When we last asked Alexa, she told us it was the fourth largest city in the US by population and third largest city by land area. Maybe we’d be better off making this the Olio 80…
Just kidding...mostly. Houston may be big, but like anywhere else, you’re going to find your spot, your ‘hood, your new home, and you’re not going to venture too far away. Here are our favorite neighborhoods in H-Town (don’t call it that).
In the last twenty years, Midtown has gone through quite a few changes. It started as the home to most of Houston’s sizeable Vietnamese population, leading to its nickname of “Little Saigon”. As the mid-2000s rolled around, the area’s prime location led to rising property values and new developments—it’s still home to many of the city’s best Vietnamese restaurants, but most of the residents are recent college grads who wanna rock n’ roll all night and party every day. It’s probably not the best choice if you’re 30 and over, but what do we know?
We can’t figure out how the Museum District, home to 19 museums, got its name. This is one of our favorite areas of town—it’s extremely walkable, it’s got more culture in it than you’ll know what to do with, and housing options are ample. Many of the area’s homes have been removed to make room for high rises and smaller, more homey townhouses and condos, and that doesn’t seem to be slowing down. You have great access to the highway, you’re minutes from Midtown and Montrose’s great food options, and your neighbors include bears and rhinos. Win/win/win.
Directly west of the Museum District is University Place, home to Rice University and, obviously, a slightly younger crowd—we’re not talking Midtown levels of partying—though the two neighborhoods are very similar. Don’t expect cheaper housing options, either, especially as you move further north/northwest. People want to live in an urban area but not the city center itself. Go figure.
We don’t like to pick favorites, but Montrose is our favorite. How could it not be? It borders all of our other favorites, and it’s chock full of restaurants! Westheimer Road cuts almost directly through the middle of the neighborhood, and if you can’t find a restaurant you love here, there’s no hope for you. If you move to the northern side of Montrose, you can stroll along the lush riverside parks.
EaDo—East Downtown—was nothing a decade ago, which is crazy considering its proximity to Downtown proper. It shouldn’t come as shock then that enterprising developers have started moving in, filling the area with bars, restaurants, and new construction projects. You would think the area would be filled with old warehouses and lofts, but it’s actually relatively spare—which just makes it even more ideal for a boom in growth. If you’re looking to be there at the start of a new neighborhood that’s artsy and interesting, this is where you need to be.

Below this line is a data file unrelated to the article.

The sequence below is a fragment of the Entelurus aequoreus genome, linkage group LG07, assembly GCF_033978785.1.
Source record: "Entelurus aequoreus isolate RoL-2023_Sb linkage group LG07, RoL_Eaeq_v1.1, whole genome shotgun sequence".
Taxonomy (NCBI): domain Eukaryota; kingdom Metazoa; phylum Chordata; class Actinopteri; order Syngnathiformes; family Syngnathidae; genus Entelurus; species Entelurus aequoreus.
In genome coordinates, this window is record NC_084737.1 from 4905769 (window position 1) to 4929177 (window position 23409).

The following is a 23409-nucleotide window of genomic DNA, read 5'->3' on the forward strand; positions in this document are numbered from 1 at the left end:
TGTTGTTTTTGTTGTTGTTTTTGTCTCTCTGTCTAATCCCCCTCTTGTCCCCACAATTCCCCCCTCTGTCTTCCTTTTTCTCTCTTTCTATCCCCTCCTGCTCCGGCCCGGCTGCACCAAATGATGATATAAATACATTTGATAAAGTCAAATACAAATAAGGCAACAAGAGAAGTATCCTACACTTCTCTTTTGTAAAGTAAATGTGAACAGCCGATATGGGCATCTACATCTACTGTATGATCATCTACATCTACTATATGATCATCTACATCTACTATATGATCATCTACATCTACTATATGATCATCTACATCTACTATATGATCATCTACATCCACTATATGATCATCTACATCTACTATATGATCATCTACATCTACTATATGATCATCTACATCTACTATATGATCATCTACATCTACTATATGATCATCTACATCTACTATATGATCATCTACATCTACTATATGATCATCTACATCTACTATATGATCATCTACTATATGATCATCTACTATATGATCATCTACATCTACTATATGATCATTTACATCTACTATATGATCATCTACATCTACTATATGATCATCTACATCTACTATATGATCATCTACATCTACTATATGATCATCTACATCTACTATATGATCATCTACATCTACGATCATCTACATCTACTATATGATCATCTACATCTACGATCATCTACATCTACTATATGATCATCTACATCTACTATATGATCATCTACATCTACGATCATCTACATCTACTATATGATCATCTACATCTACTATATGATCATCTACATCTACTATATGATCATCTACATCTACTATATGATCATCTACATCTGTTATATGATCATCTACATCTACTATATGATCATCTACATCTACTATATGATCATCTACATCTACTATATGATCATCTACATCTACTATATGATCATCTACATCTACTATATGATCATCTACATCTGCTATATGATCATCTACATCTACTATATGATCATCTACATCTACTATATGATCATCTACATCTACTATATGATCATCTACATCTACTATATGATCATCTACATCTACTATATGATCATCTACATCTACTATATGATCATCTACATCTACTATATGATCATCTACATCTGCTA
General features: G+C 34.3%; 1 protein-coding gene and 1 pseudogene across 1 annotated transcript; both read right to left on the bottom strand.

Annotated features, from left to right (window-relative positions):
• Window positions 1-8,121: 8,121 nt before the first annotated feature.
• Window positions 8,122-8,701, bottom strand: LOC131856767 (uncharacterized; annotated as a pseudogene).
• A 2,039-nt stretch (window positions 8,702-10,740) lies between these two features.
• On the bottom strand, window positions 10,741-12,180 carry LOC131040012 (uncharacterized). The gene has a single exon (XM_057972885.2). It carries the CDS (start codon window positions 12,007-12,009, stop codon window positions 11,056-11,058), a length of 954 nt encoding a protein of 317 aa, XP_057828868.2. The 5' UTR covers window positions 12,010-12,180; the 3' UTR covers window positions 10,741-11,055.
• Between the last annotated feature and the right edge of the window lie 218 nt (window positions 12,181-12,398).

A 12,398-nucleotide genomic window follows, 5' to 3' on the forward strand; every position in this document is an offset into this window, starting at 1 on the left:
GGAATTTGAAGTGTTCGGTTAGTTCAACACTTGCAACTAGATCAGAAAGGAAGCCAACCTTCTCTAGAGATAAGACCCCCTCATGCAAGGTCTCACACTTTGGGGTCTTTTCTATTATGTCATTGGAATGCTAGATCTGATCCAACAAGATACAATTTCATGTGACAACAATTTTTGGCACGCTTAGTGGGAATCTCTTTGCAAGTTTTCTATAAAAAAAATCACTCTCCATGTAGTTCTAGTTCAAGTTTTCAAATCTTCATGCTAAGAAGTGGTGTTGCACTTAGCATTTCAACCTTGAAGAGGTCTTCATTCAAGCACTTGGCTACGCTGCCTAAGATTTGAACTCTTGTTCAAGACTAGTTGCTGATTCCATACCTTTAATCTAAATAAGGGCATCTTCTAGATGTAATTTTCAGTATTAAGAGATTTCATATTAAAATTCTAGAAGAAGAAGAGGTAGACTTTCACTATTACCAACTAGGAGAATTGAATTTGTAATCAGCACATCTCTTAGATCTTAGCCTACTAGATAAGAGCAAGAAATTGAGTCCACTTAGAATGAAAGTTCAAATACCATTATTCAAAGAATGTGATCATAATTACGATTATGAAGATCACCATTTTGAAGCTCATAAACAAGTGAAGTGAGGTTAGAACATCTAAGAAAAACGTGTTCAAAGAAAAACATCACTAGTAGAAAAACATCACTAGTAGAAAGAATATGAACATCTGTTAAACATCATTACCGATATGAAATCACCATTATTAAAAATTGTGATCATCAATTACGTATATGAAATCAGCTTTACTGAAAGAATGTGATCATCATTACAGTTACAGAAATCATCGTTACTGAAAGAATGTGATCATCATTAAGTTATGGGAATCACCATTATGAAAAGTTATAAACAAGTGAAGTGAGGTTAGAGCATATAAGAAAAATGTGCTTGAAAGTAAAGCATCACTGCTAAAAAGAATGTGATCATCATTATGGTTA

If you live and work in Downtown Houston, you can basically think of it as an island that you never have to leave. It’s walkable, it’s bikeable, plus there’s some public transit (shocking, right?). It’s also long been Houston’s busiest area, as you’d expect, which means tons of bars, restaurants, and nightlife. There’s not a ton in the way of green spaces (which isn’t too surprising, given Houston’s long affair with the fossil fuels industry), so it’s really best for someone who likes to keep busy in an urban environment. It’s also home to Minute Maid Park and the Toyota Center, which is a plus for sports fans and a negative for people who hate drunk baseball fans.
Think of Upper Kirby as a little artsy up-and-coming neighborhood tailored to the young and hip. There’s lots of affordable housing, plus some new fancy-pants high rises if you want to treat yo’ self. Like any hipster area, it’s full of art galleries, cafes, antique shops, and the famous Urban Harvest farmers’ market. There’s also a Costco, and everyone knows Costco hot dogs are the bomb.
The Heights—which sounds like an early 2000s MTV reality show—is one of Houston’s oldest neighborhoods, and one of the most popular. People have flocked to it for decades because of its close proximity to the city while still maintaining a suburban feel. There are new condos and apartments being built, but a lot of the area’s charm comes from the standalone homes in the area. Rent prices can be steep, but its location and the bevy of great restaurants, bars, shops, and art galleries make it worthwhile.